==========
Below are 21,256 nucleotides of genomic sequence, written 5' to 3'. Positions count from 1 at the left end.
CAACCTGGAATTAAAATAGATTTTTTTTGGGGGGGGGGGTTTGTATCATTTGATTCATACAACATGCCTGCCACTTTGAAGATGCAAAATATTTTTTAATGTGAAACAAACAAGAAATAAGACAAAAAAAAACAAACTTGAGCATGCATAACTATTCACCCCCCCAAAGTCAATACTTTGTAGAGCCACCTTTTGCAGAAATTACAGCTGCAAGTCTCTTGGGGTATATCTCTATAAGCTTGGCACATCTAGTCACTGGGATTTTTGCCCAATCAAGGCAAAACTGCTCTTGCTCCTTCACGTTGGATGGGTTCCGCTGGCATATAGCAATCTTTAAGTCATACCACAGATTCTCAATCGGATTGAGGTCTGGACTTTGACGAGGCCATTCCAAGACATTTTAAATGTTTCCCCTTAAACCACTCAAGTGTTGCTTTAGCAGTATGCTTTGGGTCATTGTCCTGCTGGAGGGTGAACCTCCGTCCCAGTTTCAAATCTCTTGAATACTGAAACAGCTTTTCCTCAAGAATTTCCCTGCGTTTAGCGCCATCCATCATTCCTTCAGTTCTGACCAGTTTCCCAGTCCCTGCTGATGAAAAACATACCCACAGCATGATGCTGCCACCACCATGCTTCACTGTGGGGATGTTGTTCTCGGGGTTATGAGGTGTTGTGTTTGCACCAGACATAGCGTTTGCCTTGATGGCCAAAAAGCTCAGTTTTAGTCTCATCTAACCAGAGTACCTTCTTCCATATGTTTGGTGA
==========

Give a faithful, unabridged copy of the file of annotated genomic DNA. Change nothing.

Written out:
Below are 21,256 nucleotides of genomic sequence, written 5' to 3'. Positions count from 1 at the left end.
CAACCTGGAATTAAAATAGATTTTTTTTGGGGGGGGGGGTTTGTATCATTTGATTCATACAACATGCCTGCCACTTTGAAGATGCAAAATATTTTTTAATGTGAAACAAACAAGAAATAAGACAAAAAAAAACAAACTTGAGCATGCATAACTATTCACCCCCCCAAAGTCAATACTTTGTAGAGCCACCTTTTGCAGAAATTACAGCTGCAAGTCTCTTGGGGTATATCTCTATAAGCTTGGCACATCTAGTCACTGGGATTTTTGCCCAATCAAGGCAAAACTGCTCTTGCTCCTTCACGTTGGATGGGTTCCGCTGGCATATAGCAATCTTTAAGTCATACCACAGATTCTCAATCGGATTGAGGTCTGGACTTTGACGAGGCCATTCCAAGACATTTTAAATGTTTCCCCTTAAACCACTCAAGTGTTGCTTTAGCAGTATGCTTTGGGTCATTGTCCTGCTGGAGGGTGAACCTCCGTCCCAGTTTCAAATCTCTTGAATACTGAAACAGCTTTTCCTCAAGAATTTCCCTGCGTTTAGCGCCATCCATCATTCCTTCAGTTCTGACCAGTTTCCCAGTCCCTGCTGATGAAAAACATACCCACAGCATGATGCTGCCACCACCATGCTTCACTGTGGGGATGTTGTTCTCGGGGTTATGAGGTGTTGTGTTTGCACCAGACATAGCGTTTGCCTTGATGGCCAAAAAGCTCAGTTTTAGTCTCATCTAACCAGAGTACCTTCTTCCATATGTTTGGTGA